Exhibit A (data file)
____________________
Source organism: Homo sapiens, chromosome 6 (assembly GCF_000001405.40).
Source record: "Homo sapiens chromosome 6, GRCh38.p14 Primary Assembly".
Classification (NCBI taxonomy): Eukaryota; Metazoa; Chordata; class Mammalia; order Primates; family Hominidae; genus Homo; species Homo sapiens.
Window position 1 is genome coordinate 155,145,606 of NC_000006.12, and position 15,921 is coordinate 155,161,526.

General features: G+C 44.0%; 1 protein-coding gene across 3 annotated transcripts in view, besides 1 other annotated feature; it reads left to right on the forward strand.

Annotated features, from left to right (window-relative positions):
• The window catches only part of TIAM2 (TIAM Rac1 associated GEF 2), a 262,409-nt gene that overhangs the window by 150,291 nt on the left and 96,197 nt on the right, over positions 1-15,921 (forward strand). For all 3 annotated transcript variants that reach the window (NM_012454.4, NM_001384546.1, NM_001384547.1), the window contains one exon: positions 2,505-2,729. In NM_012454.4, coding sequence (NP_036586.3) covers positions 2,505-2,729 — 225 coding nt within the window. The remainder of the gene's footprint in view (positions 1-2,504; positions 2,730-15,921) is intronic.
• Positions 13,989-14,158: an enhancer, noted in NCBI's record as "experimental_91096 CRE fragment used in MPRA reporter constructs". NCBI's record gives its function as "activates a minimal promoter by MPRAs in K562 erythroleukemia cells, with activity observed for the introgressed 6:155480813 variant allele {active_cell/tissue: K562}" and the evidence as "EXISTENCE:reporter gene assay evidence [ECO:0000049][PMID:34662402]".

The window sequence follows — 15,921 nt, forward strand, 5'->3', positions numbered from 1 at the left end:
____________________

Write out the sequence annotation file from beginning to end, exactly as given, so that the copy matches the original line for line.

Source organism: Homo sapiens, chromosome 6 (assembly GCF_000001405.40).
Source record: "Homo sapiens chromosome 6, GRCh38.p14 Primary Assembly".
Classification (NCBI taxonomy): Eukaryota; Metazoa; Chordata; class Mammalia; order Primates; family Hominidae; genus Homo; species Homo sapiens.
Window position 1 is genome coordinate 155,145,606 of NC_000006.12, and position 15,921 is coordinate 155,161,526.

General features: G+C 44.0%; 1 protein-coding gene across 3 annotated transcripts in view, besides 1 other annotated feature; it reads left to right on the forward strand.

Annotated features, from left to right (window-relative positions):
• The window catches only part of TIAM2 (TIAM Rac1 associated GEF 2), a 262,409-nt gene that overhangs the window by 150,291 nt on the left and 96,197 nt on the right, over positions 1-15,921 (forward strand). For all 3 annotated transcript variants that reach the window (NM_012454.4, NM_001384546.1, NM_001384547.1), the window contains one exon: positions 2,505-2,729. In NM_012454.4, coding sequence (NP_036586.3) covers positions 2,505-2,729 — 225 coding nt within the window. The remainder of the gene's footprint in view (positions 1-2,504; positions 2,730-15,921) is intronic.
• Positions 13,989-14,158: an enhancer, noted in NCBI's record as "experimental_91096 CRE fragment used in MPRA reporter constructs". NCBI's record gives its function as "activates a minimal promoter by MPRAs in K562 erythroleukemia cells, with activity observed for the introgressed 6:155480813 variant allele {active_cell/tissue: K562}" and the evidence as "EXISTENCE:reporter gene assay evidence [ECO:0000049][PMID:34662402]".

The window sequence follows — 15,921 nt, forward strand, 5'->3', positions numbered from 1 at the left end: